The 20 Best Solutions to Climate Change
Floods, droughts, crop failures, potential societal upheaval: the threats that climate change poses are intimidating. Such a grave potential can overwhelm us, trapping us in fear, leaving us unable to act. At times like that, it’s important to remember that there are solutions out there, ways to deal with this towering, existential problem. Solutions: some of which may even sound familiar, like renewable energy and tree planting, along with others a bit more alien, like bog conservation and the repurposement of refrigeration materials. To address this modern-day leviathan, we must make use of each and every solution available. For such a necessary effort, here are the 20 best solutions, compiled by the researchers of Project Drawdown1 and paramount to keep in mind and implement as we make are way to the year 2030.
Coming in at the bottom of the best is fission-based Nuclear Energy. While nuclear plants are initially costly, their atomically-sourced energy is carbon free and possesses the coveted quality of being able to serve as baseload power. Nuclear energy has often suffered in the court of public opinion; though, it is one of the safer forms of energy in terms of death rate2 and nowadays much spent, radioactive fuel can be recycled given the proper infrastructure.
If nuclear energy made up 12% of global electricity production by 2050, we could see an emissions reduction equivalent to about 16.1 Gigatons of carbon dioxide, which, for reference, is a little under half of the entire world’s yearly CO2 emissions. While this would cost an additional $900 million, it would the generate savings of up to $1.7 trillion, a clear-cut economic boon.
Total Atmospheric CO2e Reduction (GT): 16.09
Net Cost (US Billions): $0.88
Net Savings (US Billions): $1,713.40
19. Managed Grazing
Number 19 on the list is Managed Grazing, a different way of letting animals like cows graze, it attempts to mimic migratory cycles of wild herbivores to let the soil maintain its carbon content. Application can be as small as decreasing current animals per acre or as large as adaptive multi-paddock grazing, which rapidly shifts animals between many smaller enclosures. Managed grazing generally avoids much fertilizer, chemical-use, and tilling, allowing for soil vitality through natural carbon sequestration.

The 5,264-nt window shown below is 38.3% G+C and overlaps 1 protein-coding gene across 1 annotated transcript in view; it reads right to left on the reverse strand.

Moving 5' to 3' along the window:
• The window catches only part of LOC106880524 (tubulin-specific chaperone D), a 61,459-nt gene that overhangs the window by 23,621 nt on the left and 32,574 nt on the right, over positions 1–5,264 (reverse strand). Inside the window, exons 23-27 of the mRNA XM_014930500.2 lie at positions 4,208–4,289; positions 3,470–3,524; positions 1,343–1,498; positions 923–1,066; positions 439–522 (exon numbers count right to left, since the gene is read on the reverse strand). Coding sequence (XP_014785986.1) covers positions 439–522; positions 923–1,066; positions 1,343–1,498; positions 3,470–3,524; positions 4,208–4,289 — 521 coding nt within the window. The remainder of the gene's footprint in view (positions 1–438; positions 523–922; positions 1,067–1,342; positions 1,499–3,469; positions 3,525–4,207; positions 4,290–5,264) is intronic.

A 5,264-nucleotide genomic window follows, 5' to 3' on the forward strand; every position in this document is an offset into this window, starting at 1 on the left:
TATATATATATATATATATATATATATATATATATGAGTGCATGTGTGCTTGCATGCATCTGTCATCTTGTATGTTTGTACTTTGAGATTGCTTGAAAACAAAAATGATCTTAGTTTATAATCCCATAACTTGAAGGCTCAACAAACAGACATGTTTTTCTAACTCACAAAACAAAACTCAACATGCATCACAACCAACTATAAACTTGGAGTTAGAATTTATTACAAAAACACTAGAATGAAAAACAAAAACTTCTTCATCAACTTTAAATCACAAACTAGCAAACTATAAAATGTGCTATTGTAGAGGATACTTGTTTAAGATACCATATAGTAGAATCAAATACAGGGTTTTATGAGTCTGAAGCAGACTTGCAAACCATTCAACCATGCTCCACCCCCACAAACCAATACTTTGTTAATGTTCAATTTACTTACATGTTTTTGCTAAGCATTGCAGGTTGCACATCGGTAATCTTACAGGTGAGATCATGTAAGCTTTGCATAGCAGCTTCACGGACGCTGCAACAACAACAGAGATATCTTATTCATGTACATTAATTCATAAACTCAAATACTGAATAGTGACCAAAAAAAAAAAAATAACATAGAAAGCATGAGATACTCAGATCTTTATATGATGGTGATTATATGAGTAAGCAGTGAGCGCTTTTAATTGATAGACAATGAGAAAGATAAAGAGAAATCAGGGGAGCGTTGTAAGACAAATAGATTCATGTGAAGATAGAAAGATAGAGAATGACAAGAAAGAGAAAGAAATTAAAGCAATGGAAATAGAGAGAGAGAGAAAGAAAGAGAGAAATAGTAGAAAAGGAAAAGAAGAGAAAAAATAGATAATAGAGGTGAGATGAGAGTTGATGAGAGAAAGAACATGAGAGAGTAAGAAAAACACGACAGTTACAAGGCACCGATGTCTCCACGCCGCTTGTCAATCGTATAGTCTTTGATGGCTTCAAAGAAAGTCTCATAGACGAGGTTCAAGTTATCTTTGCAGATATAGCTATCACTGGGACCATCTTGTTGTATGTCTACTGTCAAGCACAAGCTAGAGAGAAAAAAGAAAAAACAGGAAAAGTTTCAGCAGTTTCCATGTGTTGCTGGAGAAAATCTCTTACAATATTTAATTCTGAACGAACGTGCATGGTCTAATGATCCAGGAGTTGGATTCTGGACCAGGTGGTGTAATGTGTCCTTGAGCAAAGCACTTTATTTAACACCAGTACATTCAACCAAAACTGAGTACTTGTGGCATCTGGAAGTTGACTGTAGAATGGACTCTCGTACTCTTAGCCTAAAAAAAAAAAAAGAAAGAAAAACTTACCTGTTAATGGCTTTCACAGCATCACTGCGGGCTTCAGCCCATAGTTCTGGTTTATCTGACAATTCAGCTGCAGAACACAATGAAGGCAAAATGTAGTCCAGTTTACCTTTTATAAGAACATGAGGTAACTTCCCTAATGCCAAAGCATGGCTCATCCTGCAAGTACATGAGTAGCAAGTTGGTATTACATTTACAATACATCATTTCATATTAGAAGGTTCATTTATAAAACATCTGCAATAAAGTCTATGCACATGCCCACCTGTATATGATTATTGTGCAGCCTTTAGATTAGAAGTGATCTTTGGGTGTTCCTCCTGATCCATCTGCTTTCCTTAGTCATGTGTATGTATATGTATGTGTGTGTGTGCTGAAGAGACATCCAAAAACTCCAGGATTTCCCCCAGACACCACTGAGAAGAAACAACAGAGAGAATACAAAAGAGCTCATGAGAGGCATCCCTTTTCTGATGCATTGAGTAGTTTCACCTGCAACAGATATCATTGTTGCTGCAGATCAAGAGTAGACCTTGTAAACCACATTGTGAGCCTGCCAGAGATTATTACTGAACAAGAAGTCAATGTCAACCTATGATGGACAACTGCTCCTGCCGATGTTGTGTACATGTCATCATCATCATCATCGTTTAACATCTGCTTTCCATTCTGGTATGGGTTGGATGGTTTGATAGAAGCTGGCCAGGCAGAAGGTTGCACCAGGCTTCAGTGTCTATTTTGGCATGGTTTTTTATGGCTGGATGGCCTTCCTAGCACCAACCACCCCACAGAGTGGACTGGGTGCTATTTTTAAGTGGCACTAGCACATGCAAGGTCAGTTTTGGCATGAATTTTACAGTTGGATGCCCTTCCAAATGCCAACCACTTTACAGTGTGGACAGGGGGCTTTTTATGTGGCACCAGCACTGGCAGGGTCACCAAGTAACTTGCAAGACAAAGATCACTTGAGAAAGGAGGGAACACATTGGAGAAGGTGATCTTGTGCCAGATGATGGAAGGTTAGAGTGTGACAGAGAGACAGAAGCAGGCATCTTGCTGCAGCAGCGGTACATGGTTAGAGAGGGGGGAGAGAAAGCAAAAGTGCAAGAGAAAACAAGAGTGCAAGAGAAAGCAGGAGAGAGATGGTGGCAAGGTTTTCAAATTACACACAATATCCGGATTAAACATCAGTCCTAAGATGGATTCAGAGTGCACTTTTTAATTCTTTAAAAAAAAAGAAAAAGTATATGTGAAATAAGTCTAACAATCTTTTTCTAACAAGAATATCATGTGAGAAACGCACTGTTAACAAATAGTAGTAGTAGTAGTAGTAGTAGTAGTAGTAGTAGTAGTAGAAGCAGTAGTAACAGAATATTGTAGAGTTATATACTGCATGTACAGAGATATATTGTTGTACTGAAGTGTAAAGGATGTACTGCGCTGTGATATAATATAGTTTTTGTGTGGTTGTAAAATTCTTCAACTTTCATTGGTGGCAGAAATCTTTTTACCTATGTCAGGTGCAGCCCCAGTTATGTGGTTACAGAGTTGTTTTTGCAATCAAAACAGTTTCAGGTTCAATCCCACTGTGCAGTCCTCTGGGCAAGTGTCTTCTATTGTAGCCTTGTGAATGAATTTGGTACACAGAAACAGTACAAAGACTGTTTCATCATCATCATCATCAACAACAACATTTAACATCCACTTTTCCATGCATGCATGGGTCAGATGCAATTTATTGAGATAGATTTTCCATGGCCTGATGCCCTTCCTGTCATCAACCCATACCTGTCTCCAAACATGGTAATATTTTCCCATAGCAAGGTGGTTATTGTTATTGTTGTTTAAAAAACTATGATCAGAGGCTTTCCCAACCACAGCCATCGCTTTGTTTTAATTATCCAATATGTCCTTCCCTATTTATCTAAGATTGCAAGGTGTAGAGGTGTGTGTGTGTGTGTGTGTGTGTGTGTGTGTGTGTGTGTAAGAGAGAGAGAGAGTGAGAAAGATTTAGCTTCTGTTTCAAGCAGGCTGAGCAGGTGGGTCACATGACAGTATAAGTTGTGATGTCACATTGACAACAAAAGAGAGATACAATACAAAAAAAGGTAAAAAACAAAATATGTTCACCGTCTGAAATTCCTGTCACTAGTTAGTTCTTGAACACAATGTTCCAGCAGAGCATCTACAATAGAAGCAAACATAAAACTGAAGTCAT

If managed grazing grew from its current 195 million acres to 1.1 billion acres over 30 years, an additional 16.3 gigatons of carbon dioxide could be sequestered. Financially, a $50.5 billion investment would grow to $735.3 billion by 2050.
CO2e Reduction: 16.34
Number 18 is geothermal. Literally earth-heat, geothermal energy is produced from the Earth’s interior heating underground water, resulting in steam and geysers, which are then harnessed to turn turbines and generate electricity. Geothermal is obviously a geography-dependent power source, but because the Earth’s heat is constant, it can serve as another baseload energy source to support other renewables.
If geothermal rose from its current 0.66% share of global electricity generation, to near 5% by 2050, we could avoid 16.6 gigatons of CO2. We would also save over $1 trillion in addition to the implementation costs also saving us around $155.5 billion.
CO2e Reduction: 16.60
17. Tree Intercropping
Number 17’s Tree Intercropping is another regenerative land technique which allows soil to retain its carbon. Instead of large monoculture croplands, a variety of plants and trees are fashioned side by side, promoting healthier crops, higher yields, and more carbon-rich earth. Every climate, soil, and ecosystem will call for its own intercropping assessment, but the benefits from mimicking natural forests and biomes are virtually omnipresent.
The adoption of tree intercropping over 571 million acres across the globe would generate 17.2 gigatons of carbon sequestration throughout the next 30 years. This could be achieved with a $147 billion investment, which would also allow $22 billion to be saved.
CO2e Reduction: 17.20
16. Conservation Agriculture
Continuing with innovative farming is Conservation Agriculture at number 16, which seeks to once again maintain soil nutrient density and carbon storage. The conservation comes from the removal of tilling, thereby promoting water retention and diminishing soil erosion. This kind of conservation agriculture can serve as an interim point between current industrial practices and other regenerative techniques found on this list that go even further in natural practices and increased sequestration.